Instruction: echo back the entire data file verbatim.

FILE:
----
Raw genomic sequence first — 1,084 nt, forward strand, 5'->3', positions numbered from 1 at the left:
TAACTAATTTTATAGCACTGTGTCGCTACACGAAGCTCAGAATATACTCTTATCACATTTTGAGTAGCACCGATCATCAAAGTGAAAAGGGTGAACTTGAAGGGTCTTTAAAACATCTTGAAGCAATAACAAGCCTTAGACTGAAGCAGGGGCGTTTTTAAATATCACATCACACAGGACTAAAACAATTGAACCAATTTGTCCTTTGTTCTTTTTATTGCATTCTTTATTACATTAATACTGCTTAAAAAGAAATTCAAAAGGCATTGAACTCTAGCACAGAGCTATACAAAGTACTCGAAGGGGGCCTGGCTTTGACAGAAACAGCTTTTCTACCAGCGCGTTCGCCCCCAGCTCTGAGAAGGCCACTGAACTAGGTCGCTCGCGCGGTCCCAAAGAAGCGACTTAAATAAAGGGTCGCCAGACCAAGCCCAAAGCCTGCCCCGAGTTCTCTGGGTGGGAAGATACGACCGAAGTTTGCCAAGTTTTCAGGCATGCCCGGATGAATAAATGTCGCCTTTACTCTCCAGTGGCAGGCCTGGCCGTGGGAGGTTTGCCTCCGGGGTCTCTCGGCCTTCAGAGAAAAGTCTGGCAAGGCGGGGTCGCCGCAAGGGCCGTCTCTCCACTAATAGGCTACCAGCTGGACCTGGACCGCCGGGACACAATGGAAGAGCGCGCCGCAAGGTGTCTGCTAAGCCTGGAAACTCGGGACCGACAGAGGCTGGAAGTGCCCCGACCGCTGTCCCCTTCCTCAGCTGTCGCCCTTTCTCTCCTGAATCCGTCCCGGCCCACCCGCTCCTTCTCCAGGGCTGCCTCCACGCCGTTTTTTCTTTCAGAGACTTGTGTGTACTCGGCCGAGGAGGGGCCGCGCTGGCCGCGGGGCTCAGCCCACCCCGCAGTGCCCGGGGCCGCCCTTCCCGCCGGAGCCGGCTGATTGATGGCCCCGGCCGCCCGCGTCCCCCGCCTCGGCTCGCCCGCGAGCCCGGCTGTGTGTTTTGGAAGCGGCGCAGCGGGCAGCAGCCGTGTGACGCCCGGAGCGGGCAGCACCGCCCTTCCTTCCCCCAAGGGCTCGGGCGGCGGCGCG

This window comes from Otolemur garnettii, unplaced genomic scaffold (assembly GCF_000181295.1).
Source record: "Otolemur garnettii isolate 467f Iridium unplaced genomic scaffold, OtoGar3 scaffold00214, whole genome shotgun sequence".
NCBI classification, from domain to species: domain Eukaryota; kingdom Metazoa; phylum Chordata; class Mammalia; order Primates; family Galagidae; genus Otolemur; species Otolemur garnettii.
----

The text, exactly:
Raw genomic sequence first — 1,084 nt, forward strand, 5'->3', positions numbered from 1 at the left:
TAACTAATTTTATAGCACTGTGTCGCTACACGAAGCTCAGAATATACTCTTATCACATTTTGAGTAGCACCGATCATCAAAGTGAAAAGGGTGAACTTGAAGGGTCTTTAAAACATCTTGAAGCAATAACAAGCCTTAGACTGAAGCAGGGGCGTTTTTAAATATCACATCACACAGGACTAAAACAATTGAACCAATTTGTCCTTTGTTCTTTTTATTGCATTCTTTATTACATTAATACTGCTTAAAAAGAAATTCAAAAGGCATTGAACTCTAGCACAGAGCTATACAAAGTACTCGAAGGGGGCCTGGCTTTGACAGAAACAGCTTTTCTACCAGCGCGTTCGCCCCCAGCTCTGAGAAGGCCACTGAACTAGGTCGCTCGCGCGGTCCCAAAGAAGCGACTTAAATAAAGGGTCGCCAGACCAAGCCCAAAGCCTGCCCCGAGTTCTCTGGGTGGGAAGATACGACCGAAGTTTGCCAAGTTTTCAGGCATGCCCGGATGAATAAATGTCGCCTTTACTCTCCAGTGGCAGGCCTGGCCGTGGGAGGTTTGCCTCCGGGGTCTCTCGGCCTTCAGAGAAAAGTCTGGCAAGGCGGGGTCGCCGCAAGGGCCGTCTCTCCACTAATAGGCTACCAGCTGGACCTGGACCGCCGGGACACAATGGAAGAGCGCGCCGCAAGGTGTCTGCTAAGCCTGGAAACTCGGGACCGACAGAGGCTGGAAGTGCCCCGACCGCTGTCCCCTTCCTCAGCTGTCGCCCTTTCTCTCCTGAATCCGTCCCGGCCCACCCGCTCCTTCTCCAGGGCTGCCTCCACGCCGTTTTTTCTTTCAGAGACTTGTGTGTACTCGGCCGAGGAGGGGCCGCGCTGGCCGCGGGGCTCAGCCCACCCCGCAGTGCCCGGGGCCGCCCTTCCCGCCGGAGCCGGCTGATTGATGGCCCCGGCCGCCCGCGTCCCCCGCCTCGGCTCGCCCGCGAGCCCGGCTGTGTGTTTTGGAAGCGGCGCAGCGGGCAGCAGCCGTGTGACGCCCGGAGCGGGCAGCACCGCCCTTCCTTCCCCCAAGGGCTCGGGCGGCGGCGCG

This window comes from Otolemur garnettii, unplaced genomic scaffold (assembly GCF_000181295.1).
Source record: "Otolemur garnettii isolate 467f Iridium unplaced genomic scaffold, OtoGar3 scaffold00214, whole genome shotgun sequence".
NCBI classification, from domain to species: domain Eukaryota; kingdom Metazoa; phylum Chordata; class Mammalia; order Primates; family Galagidae; genus Otolemur; species Otolemur garnettii.